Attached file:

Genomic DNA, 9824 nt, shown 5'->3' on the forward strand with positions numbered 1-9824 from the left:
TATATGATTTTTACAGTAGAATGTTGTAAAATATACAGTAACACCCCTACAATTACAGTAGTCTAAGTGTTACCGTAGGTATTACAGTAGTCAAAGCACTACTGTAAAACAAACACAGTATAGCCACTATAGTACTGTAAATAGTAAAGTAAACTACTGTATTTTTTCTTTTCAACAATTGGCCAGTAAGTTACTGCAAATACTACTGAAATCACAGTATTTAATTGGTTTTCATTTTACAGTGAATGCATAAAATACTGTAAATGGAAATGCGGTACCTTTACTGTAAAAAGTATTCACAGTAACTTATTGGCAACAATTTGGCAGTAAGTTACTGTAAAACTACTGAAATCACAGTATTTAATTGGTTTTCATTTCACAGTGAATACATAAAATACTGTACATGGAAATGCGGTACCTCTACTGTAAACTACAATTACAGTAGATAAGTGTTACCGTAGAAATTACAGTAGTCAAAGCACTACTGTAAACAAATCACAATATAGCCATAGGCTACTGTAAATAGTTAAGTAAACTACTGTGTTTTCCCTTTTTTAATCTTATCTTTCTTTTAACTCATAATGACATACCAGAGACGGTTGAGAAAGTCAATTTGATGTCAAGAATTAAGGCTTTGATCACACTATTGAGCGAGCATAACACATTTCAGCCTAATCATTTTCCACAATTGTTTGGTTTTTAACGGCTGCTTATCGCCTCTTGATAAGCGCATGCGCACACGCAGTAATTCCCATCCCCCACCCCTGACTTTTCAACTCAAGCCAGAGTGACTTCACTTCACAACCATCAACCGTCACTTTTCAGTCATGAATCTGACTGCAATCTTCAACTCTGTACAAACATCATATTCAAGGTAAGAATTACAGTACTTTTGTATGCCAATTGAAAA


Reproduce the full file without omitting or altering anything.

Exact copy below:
Genomic DNA, 9824 nt, shown 5'->3' on the forward strand with positions numbered 1-9824 from the left:
TATATGATTTTTACAGTAGAATGTTGTAAAATATACAGTAACACCCCTACAATTACAGTAGTCTAAGTGTTACCGTAGGTATTACAGTAGTCAAAGCACTACTGTAAAACAAACACAGTATAGCCACTATAGTACTGTAAATAGTAAAGTAAACTACTGTATTTTTTCTTTTCAACAATTGGCCAGTAAGTTACTGCAAATACTACTGAAATCACAGTATTTAATTGGTTTTCATTTTACAGTGAATGCATAAAATACTGTAAATGGAAATGCGGTACCTTTACTGTAAAAAGTATTCACAGTAACTTATTGGCAACAATTTGGCAGTAAGTTACTGTAAAACTACTGAAATCACAGTATTTAATTGGTTTTCATTTCACAGTGAATACATAAAATACTGTACATGGAAATGCGGTACCTCTACTGTAAACTACAATTACAGTAGATAAGTGTTACCGTAGAAATTACAGTAGTCAAAGCACTACTGTAAACAAATCACAATATAGCCATAGGCTACTGTAAATAGTTAAGTAAACTACTGTGTTTTCCCTTTTTTAATCTTATCTTTCTTTTAACTCATAATGACATACCAGAGACGGTTGAGAAAGTCAATTTGATGTCAAGAATTAAGGCTTTGATCACACTATTGAGCGAGCATAACACATTTCAGCCTAATCATTTTCCACAATTGTTTGGTTTTTAACGGCTGCTTATCGCCTCTTGATAAGCGCATGCGCACACGCAGTAATTCCCATCCCCCACCCCTGACTTTTCAACTCAAGCCAGAGTGACTTCACTTCACAACCATCAACCGTCACTTTTCAGTCATGAATCTGACTGCAATCTTCAACTCTGTACAAACATCATATTCAAGGTAAGAATTACAGTACTTTTGTATGCCAATTGAAAA